Select four red game feathers and tie them in as the tail. You can play around with the lengths of the tail to achieve the look that you want – I usually opt to make the tails the same length of the body. Tie in a pearl rib, here I’ve used a small pearl strand from a hank of krinkle flash. For the body, dub a rope of coppery/red dubbing onto the thread, just enough to cover 2/3rds of the hook shank.

Wind the dubbing in touching turns leaving sufficient room for a thorax. Run the rib in evenly spaced segments over the body and tie off.

Take a few strands of brown antron for the thorax cover, you can use any colour you like, but I prefer to keep things colour coordinated. For the wings, take two prime CDC feathers, strip the side of each one and remove the ‘crap’ at the bottom. Position on the top of the hook and secure with the thread. Repeat this three more times using each side of the two CDC feathers.

Dub more dubbing onto the thread and wind around the wings, covering the thorax. Pull the antron thorax cover through the bunch of CDC tips to split, this gives the impression of a spent dunn and allows you to see it at distance. You can also add a white CDC post over the back if you like to give it more visibility into darkness.

Fly of the Week – Red Holographic Sea Trout Tube

Fly of the week Fly of the Week   Red Holographic Sea Trout Tube
Red is another favourite for sea trout here in the UK, as well as blue (see last weeks fly of the week here), red has a massive following especially on certain rivers where Sewin seem to prefer a specific colour. This fly is one of our favourites here at Fishtec and has produced some of our best catches when we have time away from the office to get on the river! Give this combination a go, you may just be surprised of the results…

Start off by sliding an aluminium tube onto a tube fly needle and push tightly into the adapter. Here I have used the Eumer Tube Fly Vice, the perfect tool for tying tube flies. Run your thread onto the top of the tube and create a platform to tie the wing onto. This layer of thread will ensure the wind stays firmly in place and not slip through the thread.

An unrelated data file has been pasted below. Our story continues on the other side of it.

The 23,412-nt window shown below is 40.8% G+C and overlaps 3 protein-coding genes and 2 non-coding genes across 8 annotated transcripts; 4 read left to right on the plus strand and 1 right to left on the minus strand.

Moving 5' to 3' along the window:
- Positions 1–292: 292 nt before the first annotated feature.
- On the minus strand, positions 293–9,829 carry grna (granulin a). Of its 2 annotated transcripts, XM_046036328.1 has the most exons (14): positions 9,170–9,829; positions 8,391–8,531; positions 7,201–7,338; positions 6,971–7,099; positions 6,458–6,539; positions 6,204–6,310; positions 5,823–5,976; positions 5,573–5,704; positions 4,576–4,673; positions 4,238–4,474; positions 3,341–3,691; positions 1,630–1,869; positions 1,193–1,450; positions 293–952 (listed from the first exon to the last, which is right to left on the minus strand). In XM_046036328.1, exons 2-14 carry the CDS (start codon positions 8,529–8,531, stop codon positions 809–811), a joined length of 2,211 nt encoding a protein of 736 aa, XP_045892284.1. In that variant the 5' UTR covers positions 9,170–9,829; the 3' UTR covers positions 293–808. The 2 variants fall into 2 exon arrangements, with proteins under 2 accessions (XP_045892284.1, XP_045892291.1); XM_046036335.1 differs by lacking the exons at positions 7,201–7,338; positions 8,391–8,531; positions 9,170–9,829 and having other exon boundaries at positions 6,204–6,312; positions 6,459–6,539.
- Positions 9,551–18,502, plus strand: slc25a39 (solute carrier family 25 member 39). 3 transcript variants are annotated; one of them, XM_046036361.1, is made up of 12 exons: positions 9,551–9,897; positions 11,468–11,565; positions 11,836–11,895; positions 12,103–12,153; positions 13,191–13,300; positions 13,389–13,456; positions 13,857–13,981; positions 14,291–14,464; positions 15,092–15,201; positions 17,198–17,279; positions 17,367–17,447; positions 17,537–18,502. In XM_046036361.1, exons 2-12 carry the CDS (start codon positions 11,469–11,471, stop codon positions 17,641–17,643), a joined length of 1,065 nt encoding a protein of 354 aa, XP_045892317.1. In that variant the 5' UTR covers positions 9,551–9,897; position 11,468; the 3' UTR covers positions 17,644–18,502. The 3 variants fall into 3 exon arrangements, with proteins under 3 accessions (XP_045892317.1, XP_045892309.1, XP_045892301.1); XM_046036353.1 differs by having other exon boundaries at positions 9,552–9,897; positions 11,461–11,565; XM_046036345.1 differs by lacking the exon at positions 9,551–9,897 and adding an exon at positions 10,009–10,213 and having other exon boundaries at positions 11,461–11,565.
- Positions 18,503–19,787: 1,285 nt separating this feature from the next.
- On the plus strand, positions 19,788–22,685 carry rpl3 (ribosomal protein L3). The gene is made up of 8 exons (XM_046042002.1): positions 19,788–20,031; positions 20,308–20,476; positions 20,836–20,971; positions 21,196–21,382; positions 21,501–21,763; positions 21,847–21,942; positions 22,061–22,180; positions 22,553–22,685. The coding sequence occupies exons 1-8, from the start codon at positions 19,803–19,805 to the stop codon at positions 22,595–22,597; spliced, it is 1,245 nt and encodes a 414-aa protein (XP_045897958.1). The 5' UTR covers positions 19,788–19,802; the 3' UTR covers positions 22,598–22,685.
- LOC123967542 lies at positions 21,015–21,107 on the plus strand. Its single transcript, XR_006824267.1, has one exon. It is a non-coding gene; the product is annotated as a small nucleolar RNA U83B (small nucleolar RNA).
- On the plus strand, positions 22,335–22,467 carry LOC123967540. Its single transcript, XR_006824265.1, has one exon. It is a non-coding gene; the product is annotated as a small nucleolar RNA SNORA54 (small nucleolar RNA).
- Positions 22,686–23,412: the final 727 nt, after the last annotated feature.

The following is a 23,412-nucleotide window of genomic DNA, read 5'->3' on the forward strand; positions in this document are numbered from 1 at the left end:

Take a pinch of black bear and offer it up to the top of the tube, securing directly to the top side of the tube. Strip off a few strands of red Schlappen and tie in as a throat hackle. Remove the excess over the end of the tube and tie in two strands of Red holographic flash on each side

Take two jungle cock eyes, I prefer packed jungle cock as you get consistently sized feathers. Remove the excess and tie in over the same area of the blue holographic. Remove the waste and whip finish off. Varnish the head to secure the tying in place and you’re done!

Written by Kieron Jenkins

Fly of the Week – Green Apps

Fly Of The Week Fly of the Week   Green Apps This green apps bloodworm is a simpler version of the Red Apps Bloodworm tied last week. This fly consists of just two materials excluding the hook and takes just a couple of minutes to complete. Preferably used on small stillwaters on the dropper of a multiple fly cast, the un-weighted green apps bloodworm will fish well under the bung or as a single fly. Kieron Jenkins shows how to tie his favourite version of this deadly fly pattern – Tie them in a variety of colours and see for yourself!

Take a strong hook and attach it in the vice. Here I have used a Kamasan hook, the B170 Size 10 and Flu Green UTC Thread. You can match the colour of your thread to the flexi floss legs you’ll be adding or contrast the colours to give the fly more attraction.

Run the thread down the hook creating a nice layer of thread on the hook, stop just short of opposite the barb and take a strand of flu green flexi floss. Double the floss up and tie in the looped end, securing along the length of the body ensuring that the all the floss is tied down. Make your way back to the eye and take another strand of flexi floss, double it up and tie off in the same way.